At $249.95, the Model 4 high-resolution board was $80 cheaper than the Model III version. It provided a nearly identical hardware interface to the Model III version, with the same 640 by 240 resolution. It’s interesting to note that the Macintosh screen at the time was 576 by 340.
The Model III Grafyx Solution was a high-resolution graphics add-on for the TRS-80 Model III. Created by Ted Carter, president of Micro-Labs, the Grafyx Solution was introduced in early 1982 for a price of $299.95. There never was a Model I version of the Grafyx Solution.
The Model III Grafyx Solution used a different approach than 80-GRAFIX, an earlier Micro-Labs product for the Model I and III. While 80-GRAFIX could only simulate high-resolution graphics by redefining the character set, the Grafyx Solution provided full access to the 512 by 192 resolution of the Model III.
No soldering was required to install the Grafyx Solution. Instead, installation consisted of plugging the Grafyx Solution into the Model III and using special micro-clips to attach it to specific pins on chips already in the Model III.
Radio Shack introduced their high-resolution add-on for the Model III (catalog number 26-1125) on December 30, 1982 for a price of $369.95. It was never identified by name in any Radio Shack catalog but the official name seems to have been “TRS-80 Computer Graphics Package.” Few ever used that name and it was commonly referred to as the “Radio Shack high-resolution board.”
The Model III high-resolution board offered a resolution of 640 by 240. This was the same resolution as the Model II high-resolution add-on that Radio Shack had introduced the previous year, but it was higher than the normal Model III resolution of 512 by 192. There were so many similarities to the Model II high-resolution add-on that I suspect it was the basis for the Model III version.
The Alpha Technology Supermem was one of the most popular memory expansion options for the TRS-80. Alpha Technology (not to be confused with the similarly named Alpha Products) introduced the Supermem in 1985 for the Model I, Model III, and Model 4 in four memory sizes:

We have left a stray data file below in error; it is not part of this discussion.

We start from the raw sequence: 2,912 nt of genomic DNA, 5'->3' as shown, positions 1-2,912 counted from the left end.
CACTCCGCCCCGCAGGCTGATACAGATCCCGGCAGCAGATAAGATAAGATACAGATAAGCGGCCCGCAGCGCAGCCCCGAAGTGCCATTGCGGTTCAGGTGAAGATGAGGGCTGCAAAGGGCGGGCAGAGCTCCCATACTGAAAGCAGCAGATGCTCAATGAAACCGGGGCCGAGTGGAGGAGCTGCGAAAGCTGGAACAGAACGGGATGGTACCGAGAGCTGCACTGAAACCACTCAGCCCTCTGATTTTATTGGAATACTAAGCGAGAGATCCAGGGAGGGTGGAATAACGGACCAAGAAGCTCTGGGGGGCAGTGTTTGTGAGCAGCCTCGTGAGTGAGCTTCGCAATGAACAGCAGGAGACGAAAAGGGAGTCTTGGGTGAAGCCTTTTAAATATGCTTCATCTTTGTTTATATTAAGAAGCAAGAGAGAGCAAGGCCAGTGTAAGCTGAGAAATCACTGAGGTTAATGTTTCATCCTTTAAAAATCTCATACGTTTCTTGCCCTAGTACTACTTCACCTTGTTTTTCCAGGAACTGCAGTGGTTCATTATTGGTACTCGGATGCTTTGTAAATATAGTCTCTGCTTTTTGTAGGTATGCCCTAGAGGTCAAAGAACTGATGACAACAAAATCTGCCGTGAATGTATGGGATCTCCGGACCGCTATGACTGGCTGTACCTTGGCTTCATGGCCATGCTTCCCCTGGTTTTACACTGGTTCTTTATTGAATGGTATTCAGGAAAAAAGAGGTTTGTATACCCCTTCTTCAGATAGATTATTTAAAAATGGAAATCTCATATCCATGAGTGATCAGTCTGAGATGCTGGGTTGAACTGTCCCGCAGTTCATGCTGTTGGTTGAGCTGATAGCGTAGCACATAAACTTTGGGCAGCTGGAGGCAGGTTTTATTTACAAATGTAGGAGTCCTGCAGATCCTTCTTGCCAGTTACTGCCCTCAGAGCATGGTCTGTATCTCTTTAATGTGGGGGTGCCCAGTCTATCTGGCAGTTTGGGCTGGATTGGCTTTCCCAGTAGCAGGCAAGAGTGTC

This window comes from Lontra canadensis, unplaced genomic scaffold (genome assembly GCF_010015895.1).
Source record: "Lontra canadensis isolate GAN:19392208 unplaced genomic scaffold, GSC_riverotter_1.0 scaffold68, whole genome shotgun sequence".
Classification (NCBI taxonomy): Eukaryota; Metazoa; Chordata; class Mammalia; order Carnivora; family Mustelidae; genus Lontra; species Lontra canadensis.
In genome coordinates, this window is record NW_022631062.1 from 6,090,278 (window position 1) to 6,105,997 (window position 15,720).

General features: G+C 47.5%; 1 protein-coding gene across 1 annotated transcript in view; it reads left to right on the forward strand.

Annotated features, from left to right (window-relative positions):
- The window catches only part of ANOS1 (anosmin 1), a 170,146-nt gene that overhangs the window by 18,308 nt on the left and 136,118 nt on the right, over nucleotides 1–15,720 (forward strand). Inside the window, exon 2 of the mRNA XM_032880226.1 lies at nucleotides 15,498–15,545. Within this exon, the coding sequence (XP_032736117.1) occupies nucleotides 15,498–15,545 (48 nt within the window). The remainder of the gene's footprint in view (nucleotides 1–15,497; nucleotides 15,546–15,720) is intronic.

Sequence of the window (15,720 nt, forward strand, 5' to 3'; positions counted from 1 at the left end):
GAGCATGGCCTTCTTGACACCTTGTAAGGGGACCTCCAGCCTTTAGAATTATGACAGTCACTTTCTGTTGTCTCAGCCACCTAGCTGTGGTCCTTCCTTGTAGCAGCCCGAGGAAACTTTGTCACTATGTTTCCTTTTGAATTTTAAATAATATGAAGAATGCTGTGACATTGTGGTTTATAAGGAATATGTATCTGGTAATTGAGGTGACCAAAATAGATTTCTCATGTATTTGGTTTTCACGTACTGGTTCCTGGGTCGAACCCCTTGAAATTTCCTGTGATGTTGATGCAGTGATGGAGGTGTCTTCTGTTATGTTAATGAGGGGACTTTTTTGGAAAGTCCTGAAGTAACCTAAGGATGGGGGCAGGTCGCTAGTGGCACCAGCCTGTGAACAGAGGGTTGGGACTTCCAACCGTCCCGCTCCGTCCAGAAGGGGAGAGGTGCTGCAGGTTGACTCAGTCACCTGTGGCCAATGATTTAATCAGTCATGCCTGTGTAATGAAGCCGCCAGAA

The TRS-80 Voice Synthesizer (catalog number 26-1180) was a speech synthesizer unit sold by Radio Shack. Introduced in 1979 for a price of $399.00, the unit was only compatible with the TRS-80 Model I; Radio Shack never sold a TRS-80 Model III version.
The TRS-80 Voice Synthesizer plugged directly into the Model I expansion port and worked with both Level I and Level II BASIC systems. Like most voice synthesizers at the time, it worked by outputting words already broken into phonemes, or very small units of sound. It was described this way by the product introduction (under the headline of “Your TRS-80 Speaks!"):
The FASTLOAD cassette interface used a novel (and patented) method of speeding up loading cassette programs on a TRS-80 Model I. By using a specially modified cassette recorder permanently in fast-forward mode (the equivalent of the fast-forward button always being pressed), FASTLOAD increased cassette loading speeds up to sixteen times to as high as 8000 baud. FASTLOAD was introduced in 1981 by Personal Micro Computers, Inc. (also known as PMC) for a price of $188.00. The modified CTR-41 cassette recorder, required to use FASTLOAD, cost $95.00. Personal Micro Computers also sold FASTLOAD as an option for their PMC-80 and PMC-81 Model I compatible computers.
The FASTLOAD cassette interface connected to the Model I I/O connector and used a built-in ROM to add a new cassette loading routine (mapped to the LOAD command), keyboard debounce routine, automatic key repeat, and a key click feature. Upon startup, a single SYSTEM command was required to enable the FASTLOAD interface routines.